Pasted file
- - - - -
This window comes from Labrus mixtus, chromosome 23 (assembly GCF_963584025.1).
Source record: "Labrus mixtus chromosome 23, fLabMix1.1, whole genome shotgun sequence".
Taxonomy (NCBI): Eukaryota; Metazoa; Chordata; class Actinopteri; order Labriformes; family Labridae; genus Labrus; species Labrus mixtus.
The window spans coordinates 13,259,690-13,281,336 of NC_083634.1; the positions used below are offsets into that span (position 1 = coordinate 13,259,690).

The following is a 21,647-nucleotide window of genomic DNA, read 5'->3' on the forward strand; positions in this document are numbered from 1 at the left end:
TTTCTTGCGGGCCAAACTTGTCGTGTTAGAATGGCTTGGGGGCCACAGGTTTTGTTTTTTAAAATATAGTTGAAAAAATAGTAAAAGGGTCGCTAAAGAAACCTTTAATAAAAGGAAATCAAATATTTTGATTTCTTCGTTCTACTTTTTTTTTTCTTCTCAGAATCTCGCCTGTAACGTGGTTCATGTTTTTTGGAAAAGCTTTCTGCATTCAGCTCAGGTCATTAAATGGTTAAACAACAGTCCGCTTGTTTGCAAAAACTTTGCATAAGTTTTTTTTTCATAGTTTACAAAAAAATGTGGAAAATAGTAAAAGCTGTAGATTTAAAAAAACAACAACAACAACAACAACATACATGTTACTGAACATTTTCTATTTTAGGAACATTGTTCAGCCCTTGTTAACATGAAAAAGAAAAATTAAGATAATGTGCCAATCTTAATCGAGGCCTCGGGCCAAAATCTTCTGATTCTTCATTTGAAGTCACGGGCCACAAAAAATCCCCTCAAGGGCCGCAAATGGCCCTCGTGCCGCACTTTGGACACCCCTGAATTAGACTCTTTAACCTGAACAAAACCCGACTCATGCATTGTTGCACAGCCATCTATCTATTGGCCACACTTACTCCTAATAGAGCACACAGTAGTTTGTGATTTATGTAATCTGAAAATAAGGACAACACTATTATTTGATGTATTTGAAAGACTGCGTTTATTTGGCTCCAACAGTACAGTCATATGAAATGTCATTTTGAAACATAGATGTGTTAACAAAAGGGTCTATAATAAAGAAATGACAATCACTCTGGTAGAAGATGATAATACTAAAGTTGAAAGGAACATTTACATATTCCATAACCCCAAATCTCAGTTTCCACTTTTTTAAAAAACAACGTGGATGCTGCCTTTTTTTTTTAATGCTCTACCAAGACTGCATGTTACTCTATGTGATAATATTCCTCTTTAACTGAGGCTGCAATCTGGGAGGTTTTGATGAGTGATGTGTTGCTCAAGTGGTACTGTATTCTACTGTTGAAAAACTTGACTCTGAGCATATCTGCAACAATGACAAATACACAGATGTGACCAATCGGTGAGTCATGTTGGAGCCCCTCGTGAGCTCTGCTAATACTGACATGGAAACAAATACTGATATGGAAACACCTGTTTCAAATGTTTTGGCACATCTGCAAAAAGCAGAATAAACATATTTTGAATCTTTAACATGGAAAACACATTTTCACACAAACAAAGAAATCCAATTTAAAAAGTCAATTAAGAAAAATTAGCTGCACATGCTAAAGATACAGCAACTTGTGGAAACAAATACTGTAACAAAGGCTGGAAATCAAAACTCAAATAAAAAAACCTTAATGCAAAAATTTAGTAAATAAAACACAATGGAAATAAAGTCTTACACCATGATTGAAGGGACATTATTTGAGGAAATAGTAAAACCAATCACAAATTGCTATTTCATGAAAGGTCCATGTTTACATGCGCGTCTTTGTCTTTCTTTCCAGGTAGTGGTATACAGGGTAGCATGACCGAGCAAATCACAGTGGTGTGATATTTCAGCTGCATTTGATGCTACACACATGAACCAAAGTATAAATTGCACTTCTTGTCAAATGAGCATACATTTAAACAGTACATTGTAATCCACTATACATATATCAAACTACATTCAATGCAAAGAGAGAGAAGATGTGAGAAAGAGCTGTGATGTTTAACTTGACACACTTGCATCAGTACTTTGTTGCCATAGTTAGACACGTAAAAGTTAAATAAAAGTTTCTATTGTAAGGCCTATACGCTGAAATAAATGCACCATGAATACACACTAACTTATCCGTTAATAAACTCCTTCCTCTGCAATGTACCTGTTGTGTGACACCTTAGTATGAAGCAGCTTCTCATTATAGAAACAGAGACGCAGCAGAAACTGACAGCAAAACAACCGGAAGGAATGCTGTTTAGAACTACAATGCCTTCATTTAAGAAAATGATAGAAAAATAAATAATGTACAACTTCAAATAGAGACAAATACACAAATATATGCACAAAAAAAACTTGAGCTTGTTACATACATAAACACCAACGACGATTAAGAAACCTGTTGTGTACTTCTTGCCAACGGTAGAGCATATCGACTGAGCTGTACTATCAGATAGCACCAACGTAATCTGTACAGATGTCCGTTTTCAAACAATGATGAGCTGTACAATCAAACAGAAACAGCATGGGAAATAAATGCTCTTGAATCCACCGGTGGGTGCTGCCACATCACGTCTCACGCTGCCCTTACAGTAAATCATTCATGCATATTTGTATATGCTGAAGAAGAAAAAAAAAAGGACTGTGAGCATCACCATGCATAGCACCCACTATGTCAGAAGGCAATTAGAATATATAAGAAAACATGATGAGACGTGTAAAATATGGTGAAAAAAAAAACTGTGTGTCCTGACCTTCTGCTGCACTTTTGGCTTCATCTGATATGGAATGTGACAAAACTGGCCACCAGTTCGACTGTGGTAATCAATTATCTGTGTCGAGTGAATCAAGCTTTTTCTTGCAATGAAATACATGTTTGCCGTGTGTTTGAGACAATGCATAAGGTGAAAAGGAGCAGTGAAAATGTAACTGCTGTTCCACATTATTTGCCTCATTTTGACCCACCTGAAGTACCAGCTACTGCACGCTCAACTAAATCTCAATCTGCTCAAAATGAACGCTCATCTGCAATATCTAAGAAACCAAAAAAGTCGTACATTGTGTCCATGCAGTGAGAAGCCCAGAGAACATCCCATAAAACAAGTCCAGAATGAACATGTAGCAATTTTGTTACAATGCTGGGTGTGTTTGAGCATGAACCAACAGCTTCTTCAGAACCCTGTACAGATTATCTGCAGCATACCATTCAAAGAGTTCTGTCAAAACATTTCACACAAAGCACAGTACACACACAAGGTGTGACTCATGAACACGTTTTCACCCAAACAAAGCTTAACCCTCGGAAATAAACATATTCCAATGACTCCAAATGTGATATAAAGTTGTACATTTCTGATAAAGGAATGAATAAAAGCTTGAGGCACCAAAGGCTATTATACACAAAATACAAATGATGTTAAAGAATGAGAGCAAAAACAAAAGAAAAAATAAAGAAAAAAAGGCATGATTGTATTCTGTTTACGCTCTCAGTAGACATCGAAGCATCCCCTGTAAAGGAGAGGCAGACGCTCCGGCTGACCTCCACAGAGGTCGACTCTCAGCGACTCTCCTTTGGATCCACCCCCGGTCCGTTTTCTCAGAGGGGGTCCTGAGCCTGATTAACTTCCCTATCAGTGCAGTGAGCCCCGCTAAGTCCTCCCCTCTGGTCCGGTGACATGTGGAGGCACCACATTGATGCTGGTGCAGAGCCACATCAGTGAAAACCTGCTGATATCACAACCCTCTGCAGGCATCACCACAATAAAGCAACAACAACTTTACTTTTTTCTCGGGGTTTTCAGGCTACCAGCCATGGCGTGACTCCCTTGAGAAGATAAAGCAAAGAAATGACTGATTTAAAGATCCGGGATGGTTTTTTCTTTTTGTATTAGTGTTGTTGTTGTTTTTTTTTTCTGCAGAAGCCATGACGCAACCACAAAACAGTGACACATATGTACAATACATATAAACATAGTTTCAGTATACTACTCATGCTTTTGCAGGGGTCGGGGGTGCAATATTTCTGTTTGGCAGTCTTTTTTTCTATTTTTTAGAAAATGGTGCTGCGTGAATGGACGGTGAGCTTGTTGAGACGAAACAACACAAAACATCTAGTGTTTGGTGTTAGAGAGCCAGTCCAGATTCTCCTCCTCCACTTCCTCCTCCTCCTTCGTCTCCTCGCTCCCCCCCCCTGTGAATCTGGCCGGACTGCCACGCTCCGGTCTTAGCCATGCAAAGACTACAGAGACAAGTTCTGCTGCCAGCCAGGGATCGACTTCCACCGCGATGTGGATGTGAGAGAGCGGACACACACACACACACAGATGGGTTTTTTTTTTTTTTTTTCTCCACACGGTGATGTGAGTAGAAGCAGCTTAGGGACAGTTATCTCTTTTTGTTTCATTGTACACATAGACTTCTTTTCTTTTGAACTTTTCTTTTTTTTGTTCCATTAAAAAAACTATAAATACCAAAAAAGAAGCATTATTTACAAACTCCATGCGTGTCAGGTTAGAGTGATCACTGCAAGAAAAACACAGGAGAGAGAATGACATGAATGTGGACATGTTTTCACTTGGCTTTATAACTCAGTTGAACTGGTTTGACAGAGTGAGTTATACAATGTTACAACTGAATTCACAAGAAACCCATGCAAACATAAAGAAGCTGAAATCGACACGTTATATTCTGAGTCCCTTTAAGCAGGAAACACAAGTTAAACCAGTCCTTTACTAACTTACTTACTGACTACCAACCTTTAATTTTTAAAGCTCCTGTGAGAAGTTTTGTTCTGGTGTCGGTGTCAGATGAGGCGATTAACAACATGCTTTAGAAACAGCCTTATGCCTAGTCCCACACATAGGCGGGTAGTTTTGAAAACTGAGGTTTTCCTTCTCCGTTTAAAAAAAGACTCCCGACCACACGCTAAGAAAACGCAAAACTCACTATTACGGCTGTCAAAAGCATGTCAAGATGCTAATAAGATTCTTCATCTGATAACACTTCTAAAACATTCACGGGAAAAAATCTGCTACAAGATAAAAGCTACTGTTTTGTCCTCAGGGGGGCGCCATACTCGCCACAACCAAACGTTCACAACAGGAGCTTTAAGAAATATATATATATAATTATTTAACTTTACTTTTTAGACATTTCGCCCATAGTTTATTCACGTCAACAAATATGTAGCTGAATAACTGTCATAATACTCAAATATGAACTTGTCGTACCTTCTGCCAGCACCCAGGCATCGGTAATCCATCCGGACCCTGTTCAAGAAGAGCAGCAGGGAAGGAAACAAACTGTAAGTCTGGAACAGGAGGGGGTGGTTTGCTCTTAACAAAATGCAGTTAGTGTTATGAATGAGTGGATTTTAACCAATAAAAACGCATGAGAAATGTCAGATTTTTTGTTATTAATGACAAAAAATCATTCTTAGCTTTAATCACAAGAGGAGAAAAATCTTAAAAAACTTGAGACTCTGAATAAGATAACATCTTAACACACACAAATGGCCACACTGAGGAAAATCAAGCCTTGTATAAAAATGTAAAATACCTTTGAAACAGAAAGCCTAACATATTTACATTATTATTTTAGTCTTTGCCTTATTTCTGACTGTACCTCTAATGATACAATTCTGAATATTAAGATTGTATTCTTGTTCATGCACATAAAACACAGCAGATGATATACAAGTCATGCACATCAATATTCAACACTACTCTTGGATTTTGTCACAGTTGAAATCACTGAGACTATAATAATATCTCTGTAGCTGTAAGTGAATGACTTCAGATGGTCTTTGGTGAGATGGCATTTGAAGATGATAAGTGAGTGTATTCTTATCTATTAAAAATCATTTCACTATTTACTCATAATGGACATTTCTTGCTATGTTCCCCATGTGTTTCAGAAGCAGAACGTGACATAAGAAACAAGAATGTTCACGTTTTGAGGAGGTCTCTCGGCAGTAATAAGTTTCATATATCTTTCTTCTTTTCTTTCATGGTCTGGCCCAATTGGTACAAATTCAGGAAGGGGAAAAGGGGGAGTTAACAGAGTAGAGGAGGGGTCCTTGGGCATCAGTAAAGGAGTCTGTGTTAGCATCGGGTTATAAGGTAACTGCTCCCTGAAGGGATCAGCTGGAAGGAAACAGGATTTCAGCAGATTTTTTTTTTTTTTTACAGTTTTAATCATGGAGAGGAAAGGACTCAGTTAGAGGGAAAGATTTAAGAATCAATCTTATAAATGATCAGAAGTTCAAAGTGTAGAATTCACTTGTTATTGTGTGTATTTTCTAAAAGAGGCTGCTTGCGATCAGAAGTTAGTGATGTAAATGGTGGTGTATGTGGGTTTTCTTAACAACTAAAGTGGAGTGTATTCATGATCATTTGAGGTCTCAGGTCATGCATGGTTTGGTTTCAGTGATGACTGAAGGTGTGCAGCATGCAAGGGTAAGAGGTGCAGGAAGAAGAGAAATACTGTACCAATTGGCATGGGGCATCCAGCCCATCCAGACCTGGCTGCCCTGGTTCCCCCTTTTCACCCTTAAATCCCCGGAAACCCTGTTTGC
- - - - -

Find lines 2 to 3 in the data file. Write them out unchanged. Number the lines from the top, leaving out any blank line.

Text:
Source record: "Labrus mixtus chromosome 23, fLabMix1.1, whole genome shotgun sequence".
Taxonomy (NCBI): Eukaryota; Metazoa; Chordata; class Actinopteri; order Labriformes; family Labridae; genus Labrus; species Labrus mixtus.